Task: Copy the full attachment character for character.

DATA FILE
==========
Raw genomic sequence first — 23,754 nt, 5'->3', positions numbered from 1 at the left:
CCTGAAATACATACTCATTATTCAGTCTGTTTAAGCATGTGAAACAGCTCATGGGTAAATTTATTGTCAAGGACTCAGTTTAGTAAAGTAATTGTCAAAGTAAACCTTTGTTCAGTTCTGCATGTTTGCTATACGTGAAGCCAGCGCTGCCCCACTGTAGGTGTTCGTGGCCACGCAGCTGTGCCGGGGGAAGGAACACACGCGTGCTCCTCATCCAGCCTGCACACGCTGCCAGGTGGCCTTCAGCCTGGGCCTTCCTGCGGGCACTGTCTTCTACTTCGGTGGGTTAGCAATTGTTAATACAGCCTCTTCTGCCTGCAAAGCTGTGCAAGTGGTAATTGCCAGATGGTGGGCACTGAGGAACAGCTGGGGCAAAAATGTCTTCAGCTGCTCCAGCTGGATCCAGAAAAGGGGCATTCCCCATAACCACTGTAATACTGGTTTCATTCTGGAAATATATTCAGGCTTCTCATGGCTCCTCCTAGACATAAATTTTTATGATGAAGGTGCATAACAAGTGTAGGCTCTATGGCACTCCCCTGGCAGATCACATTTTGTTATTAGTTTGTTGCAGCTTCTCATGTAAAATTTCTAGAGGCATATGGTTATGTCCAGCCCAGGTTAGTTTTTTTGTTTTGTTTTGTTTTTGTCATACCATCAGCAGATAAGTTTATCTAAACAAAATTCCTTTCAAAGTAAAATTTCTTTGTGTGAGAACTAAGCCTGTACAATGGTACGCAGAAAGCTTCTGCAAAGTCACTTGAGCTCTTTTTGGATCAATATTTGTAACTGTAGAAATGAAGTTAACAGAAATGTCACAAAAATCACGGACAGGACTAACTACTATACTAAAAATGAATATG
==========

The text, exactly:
Raw genomic sequence first — 23,754 nt, 5'->3', positions numbered from 1 at the left:
CCTGAAATACATACTCATTATTCAGTCTGTTTAAGCATGTGAAACAGCTCATGGGTAAATTTATTGTCAAGGACTCAGTTTAGTAAAGTAATTGTCAAAGTAAACCTTTGTTCAGTTCTGCATGTTTGCTATACGTGAAGCCAGCGCTGCCCCACTGTAGGTGTTCGTGGCCACGCAGCTGTGCCGGGGGAAGGAACACACGCGTGCTCCTCATCCAGCCTGCACACGCTGCCAGGTGGCCTTCAGCCTGGGCCTTCCTGCGGGCACTGTCTTCTACTTCGGTGGGTTAGCAATTGTTAATACAGCCTCTTCTGCCTGCAAAGCTGTGCAAGTGGTAATTGCCAGATGGTGGGCACTGAGGAACAGCTGGGGCAAAAATGTCTTCAGCTGCTCCAGCTGGATCCAGAAAAGGGGCATTCCCCATAACCACTGTAATACTGGTTTCATTCTGGAAATATATTCAGGCTTCTCATGGCTCCTCCTAGACATAAATTTTTATGATGAAGGTGCATAACAAGTGTAGGCTCTATGGCACTCCCCTGGCAGATCACATTTTGTTATTAGTTTGTTGCAGCTTCTCATGTAAAATTTCTAGAGGCATATGGTTATGTCCAGCCCAGGTTAGTTTTTTTGTTTTGTTTTGTTTTTGTCATACCATCAGCAGATAAGTTTATCTAAACAAAATTCCTTTCAAAGTAAAATTTCTTTGTGTGAGAACTAAGCCTGTACAATGGTACGCAGAAAGCTTCTGCAAAGTCACTTGAGCTCTTTTTGGATCAATATTTGTAACTGTAGAAATGAAGTTAACAGAAATGTCACAAAAATCACGGACAGGACTAACTACTATACTAAAAATGAATATG